Our reading from Acts has two buildings very different from the Temple in Jerusalem or its imitation in Brazil.
- One a prison cell
- The other, a home.
In one, the apostle Peter is confined, chained to two guards, awaiting his fate. That this will be death seems certain after the execution of the apostle James by Herod Agrippa. This Herod is the third of his name to reign over Palestine as a client of the Romans, and to have a fatal encounter with Jesus and his disciples:
- Herod the Great had massacred the infants of Bethlehem in a ruthless quest to eliminate any potential threat to his power.
- Later, Herod Antipas would have John the Baptist executed.
- Now Herod Agrippa seeks to decapitate the young Church.
In the house of Mary, the church meets, not to plot the escape of their imprisoned leader, but to pray for him.
There is something almost comic and humorous in Luke’s account of Peter’s almost mission impossible liberation. He is so dozy with sleep that he does not realise at first what is going on. And then, when he has come to himself and is safely outside the prison, he makes for Mary’s house. But when he turns up and rattles on the door, we have the almost farcical episode in which Rhoda, the maidservant recognises him but is so excited that she leaves him standing in the street while she goes off to tell the others. They – just like the disciples at Easter refusing to believe the women’s’ testimony to the resurrection – refuse to believe Rhoda and come up with an alternative explanation for what she has seen: “It is his angel.”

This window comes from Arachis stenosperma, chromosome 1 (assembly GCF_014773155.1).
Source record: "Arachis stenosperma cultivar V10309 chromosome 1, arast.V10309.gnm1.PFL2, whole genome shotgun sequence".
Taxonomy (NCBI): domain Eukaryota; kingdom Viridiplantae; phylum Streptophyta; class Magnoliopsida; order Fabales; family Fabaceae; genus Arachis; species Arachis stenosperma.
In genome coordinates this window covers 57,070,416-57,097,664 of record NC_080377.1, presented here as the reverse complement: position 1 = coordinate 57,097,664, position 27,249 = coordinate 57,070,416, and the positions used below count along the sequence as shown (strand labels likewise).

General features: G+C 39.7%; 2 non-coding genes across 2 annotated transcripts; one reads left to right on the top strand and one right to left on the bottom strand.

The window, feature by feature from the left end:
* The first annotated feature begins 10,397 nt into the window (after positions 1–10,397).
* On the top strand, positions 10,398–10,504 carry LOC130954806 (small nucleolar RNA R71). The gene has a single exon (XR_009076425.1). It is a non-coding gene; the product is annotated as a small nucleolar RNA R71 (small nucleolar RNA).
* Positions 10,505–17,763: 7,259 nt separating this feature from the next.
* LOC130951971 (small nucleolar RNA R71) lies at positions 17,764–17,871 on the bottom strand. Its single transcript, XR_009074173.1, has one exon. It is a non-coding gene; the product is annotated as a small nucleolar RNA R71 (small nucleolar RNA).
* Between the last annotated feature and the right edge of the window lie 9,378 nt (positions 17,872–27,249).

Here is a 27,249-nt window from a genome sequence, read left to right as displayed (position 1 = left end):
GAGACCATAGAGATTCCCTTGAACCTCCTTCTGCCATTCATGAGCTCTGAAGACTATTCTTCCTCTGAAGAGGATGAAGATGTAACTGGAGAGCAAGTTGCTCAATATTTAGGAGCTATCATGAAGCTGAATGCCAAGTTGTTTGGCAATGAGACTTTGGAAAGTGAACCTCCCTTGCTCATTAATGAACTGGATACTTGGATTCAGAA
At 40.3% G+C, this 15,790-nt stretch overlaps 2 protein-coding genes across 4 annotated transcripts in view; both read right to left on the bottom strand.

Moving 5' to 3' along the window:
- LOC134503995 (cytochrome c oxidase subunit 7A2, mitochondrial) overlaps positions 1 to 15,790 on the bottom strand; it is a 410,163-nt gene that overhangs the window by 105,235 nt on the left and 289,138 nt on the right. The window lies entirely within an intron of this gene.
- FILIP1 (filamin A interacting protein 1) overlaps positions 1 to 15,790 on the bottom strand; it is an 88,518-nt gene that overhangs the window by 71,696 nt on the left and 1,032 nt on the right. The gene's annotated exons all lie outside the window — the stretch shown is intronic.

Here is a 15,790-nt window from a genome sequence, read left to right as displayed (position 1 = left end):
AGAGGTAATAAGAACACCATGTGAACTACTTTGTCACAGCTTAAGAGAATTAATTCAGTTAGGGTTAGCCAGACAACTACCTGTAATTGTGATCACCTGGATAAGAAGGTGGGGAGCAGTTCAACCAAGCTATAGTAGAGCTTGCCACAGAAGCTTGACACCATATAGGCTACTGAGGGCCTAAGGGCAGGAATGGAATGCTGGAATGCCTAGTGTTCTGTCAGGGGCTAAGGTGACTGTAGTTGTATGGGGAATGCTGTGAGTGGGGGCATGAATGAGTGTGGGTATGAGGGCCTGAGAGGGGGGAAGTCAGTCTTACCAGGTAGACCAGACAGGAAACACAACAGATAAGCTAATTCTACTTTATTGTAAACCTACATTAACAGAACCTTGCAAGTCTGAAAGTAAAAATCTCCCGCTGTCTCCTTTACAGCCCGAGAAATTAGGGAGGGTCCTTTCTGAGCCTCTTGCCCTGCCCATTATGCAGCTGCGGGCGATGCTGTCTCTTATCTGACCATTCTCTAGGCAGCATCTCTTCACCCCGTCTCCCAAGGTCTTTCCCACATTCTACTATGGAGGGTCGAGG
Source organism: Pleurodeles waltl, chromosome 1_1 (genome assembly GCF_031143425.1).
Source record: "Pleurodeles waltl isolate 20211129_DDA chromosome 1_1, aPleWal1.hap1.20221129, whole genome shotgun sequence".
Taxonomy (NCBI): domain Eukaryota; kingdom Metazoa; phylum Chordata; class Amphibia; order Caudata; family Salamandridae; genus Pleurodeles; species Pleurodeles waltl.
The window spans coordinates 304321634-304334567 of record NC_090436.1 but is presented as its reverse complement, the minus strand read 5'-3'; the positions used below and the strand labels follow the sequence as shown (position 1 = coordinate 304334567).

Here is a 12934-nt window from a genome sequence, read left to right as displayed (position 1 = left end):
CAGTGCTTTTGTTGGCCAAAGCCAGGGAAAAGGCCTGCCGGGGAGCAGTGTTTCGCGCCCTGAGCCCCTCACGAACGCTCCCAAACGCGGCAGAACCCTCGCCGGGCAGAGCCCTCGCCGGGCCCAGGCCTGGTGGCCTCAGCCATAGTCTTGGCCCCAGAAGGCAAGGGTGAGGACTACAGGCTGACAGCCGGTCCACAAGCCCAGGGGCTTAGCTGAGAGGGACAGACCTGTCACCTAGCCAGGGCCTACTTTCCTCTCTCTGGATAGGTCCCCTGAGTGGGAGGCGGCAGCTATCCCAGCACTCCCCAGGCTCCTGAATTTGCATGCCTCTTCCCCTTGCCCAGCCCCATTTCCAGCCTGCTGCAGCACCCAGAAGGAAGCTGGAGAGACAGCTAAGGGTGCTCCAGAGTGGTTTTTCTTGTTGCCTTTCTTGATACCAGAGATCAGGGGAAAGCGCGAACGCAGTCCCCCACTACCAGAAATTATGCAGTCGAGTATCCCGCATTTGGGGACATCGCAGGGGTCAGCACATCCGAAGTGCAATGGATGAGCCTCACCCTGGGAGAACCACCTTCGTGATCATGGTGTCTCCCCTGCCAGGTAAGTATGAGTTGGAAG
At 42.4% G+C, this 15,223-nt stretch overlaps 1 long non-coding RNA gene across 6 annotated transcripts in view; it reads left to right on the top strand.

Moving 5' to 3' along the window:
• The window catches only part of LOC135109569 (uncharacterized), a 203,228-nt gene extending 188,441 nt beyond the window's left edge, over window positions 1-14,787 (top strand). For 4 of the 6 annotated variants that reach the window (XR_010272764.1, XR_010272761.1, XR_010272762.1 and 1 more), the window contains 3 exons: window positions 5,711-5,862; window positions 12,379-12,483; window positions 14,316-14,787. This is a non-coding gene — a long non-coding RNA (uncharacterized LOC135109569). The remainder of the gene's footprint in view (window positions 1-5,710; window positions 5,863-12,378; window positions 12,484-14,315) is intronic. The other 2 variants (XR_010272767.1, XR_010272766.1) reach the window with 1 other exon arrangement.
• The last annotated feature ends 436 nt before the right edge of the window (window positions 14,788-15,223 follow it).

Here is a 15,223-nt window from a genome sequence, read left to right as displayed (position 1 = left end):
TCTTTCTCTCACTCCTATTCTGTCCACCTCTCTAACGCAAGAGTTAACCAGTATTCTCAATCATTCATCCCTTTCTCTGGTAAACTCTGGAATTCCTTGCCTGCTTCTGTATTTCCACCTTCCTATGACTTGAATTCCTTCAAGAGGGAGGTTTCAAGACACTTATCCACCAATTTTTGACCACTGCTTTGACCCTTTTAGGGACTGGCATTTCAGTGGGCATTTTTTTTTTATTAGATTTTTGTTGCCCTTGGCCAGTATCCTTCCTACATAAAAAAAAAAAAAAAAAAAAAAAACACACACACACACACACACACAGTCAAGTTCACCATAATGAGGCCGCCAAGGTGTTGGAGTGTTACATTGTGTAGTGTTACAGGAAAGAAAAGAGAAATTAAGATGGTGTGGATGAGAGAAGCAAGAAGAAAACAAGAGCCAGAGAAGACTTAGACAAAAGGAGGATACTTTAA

Peter, whose patience must have been wearing thin by now, keeps on hammering on the gate until they finally let him in and he is able to explain what has happened to him. He instructs them that they are to tell James, not the one who has just been killed, but James, the Lord’s Brother, who will take over the leadership of the church in Jerusalem as the apostles disperse on their missions and eventually meet their deaths.
There is nothing comic or humorous about the persecution of the ancient Christian communities of the Middle East whose very existence is under threat from Islamist extremists: a threat highlighted by the recent expulsion of the Christian community from Mosul by the so-called Caliphate established there recently: a body whose enlightened views include not only offering Christians the choice of conversion to Islam, flight or nothing but the sword, but the “gift” to the people of Iraq of compulsory female genital mutilation; to promote family life and strengthen morality.
Western governments seem unconcerned about this, so while we should pray, we must do more, but we should at least pray.